When Karen Chapple delivers the second annual Bacon Lecture at the UC Center in Sacramento this week, she could turn up the heat on a debate on California's climate protection goals and tax policies that may fuel sprawling land use and how much people drive.
Chapple, a UC Berkeley city and regional planning professor, will take her place at the podium Wednesday as the winner of the second annual UCCS Bacon Public Lectureship and White Paper Competition. The lecture and competition were established to promote the synthesis of evidence and creative thinking around a pressing public policy issue and to advance UC's mission of discovering and sharing information for the public good.
In her white paper, Chapple says the best potential for cutting back on the number of miles that people are driving is found in the state's suburbs, which rely disproportionately on property and sales tax revenues.
She also reports that areas receiving a low share of their revenues from those two taxes are more inclined to back development of vacant or underused land within built-up areas, especially for housing.
"And yet," she writes, "the state has seen little conversion in recent years of vacant or low-density areas to the high-density residential use that could reduce dependence on the automobile."
Driven by more than geography
In her paper on California's climate goals and fiscal structure, Chapple notes that the average household in suburbs dominated by single-family homes logs 60 miles a day behind the wheel. In dense central cities, the daily mileage average per household is 17 miles, and in urban areas with substantial access to public transit, the average is 27 miles.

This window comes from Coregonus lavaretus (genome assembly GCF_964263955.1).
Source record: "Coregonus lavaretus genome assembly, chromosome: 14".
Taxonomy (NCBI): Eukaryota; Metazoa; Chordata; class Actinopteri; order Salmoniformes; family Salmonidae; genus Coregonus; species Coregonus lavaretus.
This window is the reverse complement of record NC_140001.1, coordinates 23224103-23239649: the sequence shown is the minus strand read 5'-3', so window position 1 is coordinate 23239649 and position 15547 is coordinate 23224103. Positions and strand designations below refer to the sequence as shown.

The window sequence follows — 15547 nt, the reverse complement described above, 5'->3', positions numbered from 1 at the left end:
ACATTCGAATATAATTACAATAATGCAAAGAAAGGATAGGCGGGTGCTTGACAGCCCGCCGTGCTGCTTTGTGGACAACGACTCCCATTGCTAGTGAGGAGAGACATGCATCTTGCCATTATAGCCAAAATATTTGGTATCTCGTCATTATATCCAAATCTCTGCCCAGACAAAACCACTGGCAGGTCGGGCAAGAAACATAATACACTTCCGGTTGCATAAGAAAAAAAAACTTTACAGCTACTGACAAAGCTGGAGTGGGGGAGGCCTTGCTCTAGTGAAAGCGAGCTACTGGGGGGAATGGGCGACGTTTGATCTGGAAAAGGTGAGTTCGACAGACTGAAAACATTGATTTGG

State legislators have not hesitated to pass bold climate change regulations and, Chapple says, they should feel emboldened to experiment with sensible tax code reforms to support California's pioneering climate goals.
The Global Warming Solutions Act of 2006 set a benchmark goal of cutting California's carbon emissions to below 1990 levels by the year 2020. The legislation requires metropolitan planning agencies to devise strategies to achieve the goal through integrated land use, transportation and housing planning.
Taxes and more compact development
Based on her review of scholarly literature examining the intersection of tax and climate policies as well as her own data analysis, Chapple recommends close evaluation of four potential tax changes to stimulate more compact development where needed in the Golden State:
- Return more property tax to cities based on their willingness to build high-density development.
- Share property and/or sales tax regionally, rewarding jurisdictions that meet their regional housing obligations.
- Avoid penalizing new development, potentially through measures such as taxing vacant land at a higher rate than improved, or built-upon land.
- Link future taxes directly to environmental and sustainability goals, through taxes on the number of miles driven, a carbon tax on vehicles or rebates or other incentives.
"At a minimum, the state should study any proposed tax reform to ensure that it does not conflict with climate change goals," concludes Chapple, who specializes in housing, community and economic development, as well as regional planning.
Last fall, she launched the Urban Displacement Project, a research portal examining patterns of residential, commercial, and industrial displacement, as well as policy and planning solutions.
Explore further: Local development often at odds with regional land use plans, experts say